Sapp v. Indus. Action Servs., LLC, No. 22-2181 (3d Cir. 2023) [click for opinion]
In 2015, Kevin Sapp and Jamie Hopper sold two companies to Industrial Action Services LLC ("IAS"). The sale was governed by an asset purchase agreement, which provided that, as consideration for the sale, Sapp and Hopper would receive (1) a $12 million payment at closing; (2) $1.5 million in stock; (3) $3 million in deferred compensation; and (4) three potential and variable payments, called Earn Out Consideration, if IAS performed well over the following three years.
At issue here was the Earn Out Consideration, under which Sapp and Hopper could earn an additional $15 million—up to $5 million in each of three twelve-month Earn Out Periods—if the post-merger company achieved certain EBITDA benchmarks. The asset purchase agreement provided that the IAS computation for an Earn Out Period would become final unless Sapp and Hopper submitted a "notice of disagreement" within 30 days of receiving IAS's computation.
If Sapp and Hopper sent such a notice to IAS, Sections 2.3(e) and 2.6(d) of the asset purchase agreement provided that the disagreement would be settled through negotiations, and if those negotiations were unsuccessful, by submission of the disagreement to an independent accounting firm. However, the asset purchase agreement also contained other dispute resolution provisions, including one in Section 11.17, that directed the parties generally to use non-binding mediation followed by litigation.
IAS later determined that the post-merger company did not meet its EBITDA targets for any of the three Earn Out Periods. In response, Sapp and Hopper claimed that IAS intentionally undermined the business to prevent the company from hitting those targets. Negotiations failed, and Sapp and Hopper filed a lawsuit in Texas state court (which was then removed to a Texas federal court and then transferred to a Delaware federal court). Four months after bringing suit, Sapp and Hopper submitted a "notice of disagreement"—to avoid waiving any rights—but sought a declaratory judgment that the claims in the lawsuit fell outside the dispute resolution provisions in Sections 2.3(e) and 2.6(d).
IAS sought to compel arbitration and stay the district court proceeding. The district court referred the dispute to a magistrate judge, who concluded that the section calling for determination by the accounting firm called for an expert determination, not an arbitration. As a result, the magistrate judge recommended that the district court deny the motion to stay pending arbitration.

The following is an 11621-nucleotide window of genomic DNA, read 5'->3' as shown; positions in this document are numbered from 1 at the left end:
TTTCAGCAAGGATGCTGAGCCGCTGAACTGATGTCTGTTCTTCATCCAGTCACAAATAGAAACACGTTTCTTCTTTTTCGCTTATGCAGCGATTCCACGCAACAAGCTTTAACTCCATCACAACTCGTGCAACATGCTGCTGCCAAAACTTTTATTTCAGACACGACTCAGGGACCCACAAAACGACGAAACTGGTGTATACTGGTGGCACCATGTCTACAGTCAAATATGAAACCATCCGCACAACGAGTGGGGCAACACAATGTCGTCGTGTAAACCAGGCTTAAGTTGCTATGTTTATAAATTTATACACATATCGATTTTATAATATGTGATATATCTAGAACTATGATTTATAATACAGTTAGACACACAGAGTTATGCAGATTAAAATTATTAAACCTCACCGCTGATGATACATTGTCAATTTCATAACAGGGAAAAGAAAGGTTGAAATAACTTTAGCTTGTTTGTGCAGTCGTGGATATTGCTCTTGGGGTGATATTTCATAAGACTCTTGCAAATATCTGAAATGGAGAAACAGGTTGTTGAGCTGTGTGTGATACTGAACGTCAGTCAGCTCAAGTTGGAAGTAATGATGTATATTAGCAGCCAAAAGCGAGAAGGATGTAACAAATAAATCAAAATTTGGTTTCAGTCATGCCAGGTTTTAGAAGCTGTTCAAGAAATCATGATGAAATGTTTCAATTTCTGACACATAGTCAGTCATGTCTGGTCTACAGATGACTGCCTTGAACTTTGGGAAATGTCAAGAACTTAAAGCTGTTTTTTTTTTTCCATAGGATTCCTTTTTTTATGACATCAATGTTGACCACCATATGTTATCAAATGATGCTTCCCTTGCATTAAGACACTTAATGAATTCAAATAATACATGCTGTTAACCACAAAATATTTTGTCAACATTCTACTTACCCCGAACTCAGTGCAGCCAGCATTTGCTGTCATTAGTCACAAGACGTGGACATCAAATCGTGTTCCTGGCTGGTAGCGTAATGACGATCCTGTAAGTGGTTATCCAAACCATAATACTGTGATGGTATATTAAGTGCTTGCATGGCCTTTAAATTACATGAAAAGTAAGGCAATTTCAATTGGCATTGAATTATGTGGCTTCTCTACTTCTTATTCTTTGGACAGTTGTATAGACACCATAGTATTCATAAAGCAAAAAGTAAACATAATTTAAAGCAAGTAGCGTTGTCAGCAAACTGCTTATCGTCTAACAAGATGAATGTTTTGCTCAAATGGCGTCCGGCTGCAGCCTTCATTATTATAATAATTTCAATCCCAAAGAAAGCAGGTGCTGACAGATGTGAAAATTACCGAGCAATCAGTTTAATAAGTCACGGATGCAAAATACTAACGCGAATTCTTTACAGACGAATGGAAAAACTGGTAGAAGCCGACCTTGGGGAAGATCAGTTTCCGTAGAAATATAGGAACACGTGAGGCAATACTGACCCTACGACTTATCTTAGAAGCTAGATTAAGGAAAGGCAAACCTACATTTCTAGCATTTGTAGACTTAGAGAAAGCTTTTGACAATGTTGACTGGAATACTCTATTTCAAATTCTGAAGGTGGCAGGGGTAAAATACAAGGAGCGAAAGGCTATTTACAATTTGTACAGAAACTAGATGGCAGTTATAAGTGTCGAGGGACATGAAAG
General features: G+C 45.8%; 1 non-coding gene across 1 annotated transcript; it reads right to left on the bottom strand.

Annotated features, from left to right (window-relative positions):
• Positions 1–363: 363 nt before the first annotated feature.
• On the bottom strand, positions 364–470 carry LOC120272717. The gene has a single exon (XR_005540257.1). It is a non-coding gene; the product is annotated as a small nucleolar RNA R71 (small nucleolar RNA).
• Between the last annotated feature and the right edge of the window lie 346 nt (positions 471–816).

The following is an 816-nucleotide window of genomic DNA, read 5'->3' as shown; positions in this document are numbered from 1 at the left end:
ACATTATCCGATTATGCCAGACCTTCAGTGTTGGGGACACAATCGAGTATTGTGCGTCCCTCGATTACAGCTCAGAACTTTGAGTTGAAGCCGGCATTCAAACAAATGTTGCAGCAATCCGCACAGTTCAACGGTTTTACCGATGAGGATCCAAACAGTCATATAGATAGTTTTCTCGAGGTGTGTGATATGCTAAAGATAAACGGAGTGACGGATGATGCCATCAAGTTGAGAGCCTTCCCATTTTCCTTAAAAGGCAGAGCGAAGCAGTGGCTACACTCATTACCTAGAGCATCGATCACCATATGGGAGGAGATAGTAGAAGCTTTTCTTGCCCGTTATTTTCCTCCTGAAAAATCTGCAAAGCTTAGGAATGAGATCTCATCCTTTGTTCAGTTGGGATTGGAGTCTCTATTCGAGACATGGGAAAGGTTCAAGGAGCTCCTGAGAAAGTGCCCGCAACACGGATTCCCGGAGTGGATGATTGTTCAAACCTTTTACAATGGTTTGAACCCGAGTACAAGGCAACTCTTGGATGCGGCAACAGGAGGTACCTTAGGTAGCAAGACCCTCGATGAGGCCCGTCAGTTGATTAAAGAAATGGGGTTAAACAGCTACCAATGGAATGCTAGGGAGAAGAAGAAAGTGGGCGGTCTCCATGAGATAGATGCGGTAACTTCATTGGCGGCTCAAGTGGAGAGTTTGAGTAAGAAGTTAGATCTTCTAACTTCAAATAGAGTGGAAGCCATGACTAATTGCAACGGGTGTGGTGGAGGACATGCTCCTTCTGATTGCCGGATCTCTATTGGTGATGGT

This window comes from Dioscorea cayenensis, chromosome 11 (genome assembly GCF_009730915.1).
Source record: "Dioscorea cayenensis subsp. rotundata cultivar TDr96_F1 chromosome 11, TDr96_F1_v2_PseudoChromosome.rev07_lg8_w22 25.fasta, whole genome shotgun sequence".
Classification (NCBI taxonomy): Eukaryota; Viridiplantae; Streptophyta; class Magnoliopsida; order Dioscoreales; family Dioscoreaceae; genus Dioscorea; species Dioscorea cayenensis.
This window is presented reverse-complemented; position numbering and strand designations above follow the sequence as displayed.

The district court disagreed, holding that the asset purchase agreement contained a valid agreement to arbitrate, and compelled arbitration. Arbitration proceeded, and an accounting firm issued a decision in IAS's favor, determining that no adjustments to the EBITDA calculation were required under the asset purchase agreement and that Sapp and Hopper had no right to any Earn Out Consideration. Sapp and Hopper moved to vacate the award, but the district court denied their motion and entered judgment for IAS. Sapp and Hopper appealed that decision.
On appeal, the Third Circuit first discussed the differences between arbitration and expert determination. While both are alternative dispute resolution procedures that produce binding results, they differ in the type and scope of authority being delegated by the parties to the decision maker. Arbitration occurs when the parties intend to delegate to the decision maker authority to decide all legal and factual issues necessary to resolve the matter. The arbitrator, who functions like a judge, can then award a legal remedy. Unlike arbitrators, experts have specialized knowledge and are appointed by parties to decide narrower issues using a less formal process. Experts do not have authority to make binding decisions on issues of law or legal claims and their decisions are made without following court-like procedures.
In determining whether a party may be compelled to arbitrate, a court must consider (1) whether there is a valid agreement to arbitrate between the parties, and if so, (2) whether the merits-based dispute in question falls within the scope of that valid agreement. Here, the parties did not provide a label for the dispute resolution process to which they had agreed. Accordingly, the Third Circuit considered the language and structure of the asset purchase agreement to ascertain that the parties intended to have the third-party accounting firm act narrowly as an expert and not as an arbitrator.
In support of this decision, the court first considered the narrow scope of the authority granted to the accounting firm, which could decide only whether the financial statements were prepared in accordance with generally accepted accounting principles, whether the parties had reasonable access to all working papers, and/or whether there were mathematical errors. Second, the court considered the short timeline—30 days—for the accounting firm to make its decision, which was deemed insufficient to perform the "broad-based investigation" that an arbitrator would normally undertake. Third, the court considered that there were no governing procedural rules for selecting the decision maker, conducting discovery, submitting briefing and evidence, or holding a merits hearing, which are ordinarily part of a party's agreement to arbitrate. Fourth, the court considered that the inclusion of the dispute resolution procedure in Section 11.17 undermined any contention that the process outlined in Section 2.3(e) and 2.6(d) was a true arbitration.
All of these considerations indicated that the parties intended the accounting firm to be an expert, not an arbitrator. The Third Circuit therefore reversed the district court's decision compelling arbitration, vacated its entry of judgment, and remanded the matter for further proceedings.
Allie Stackhouse of the Los Angeles office contributed to this summary.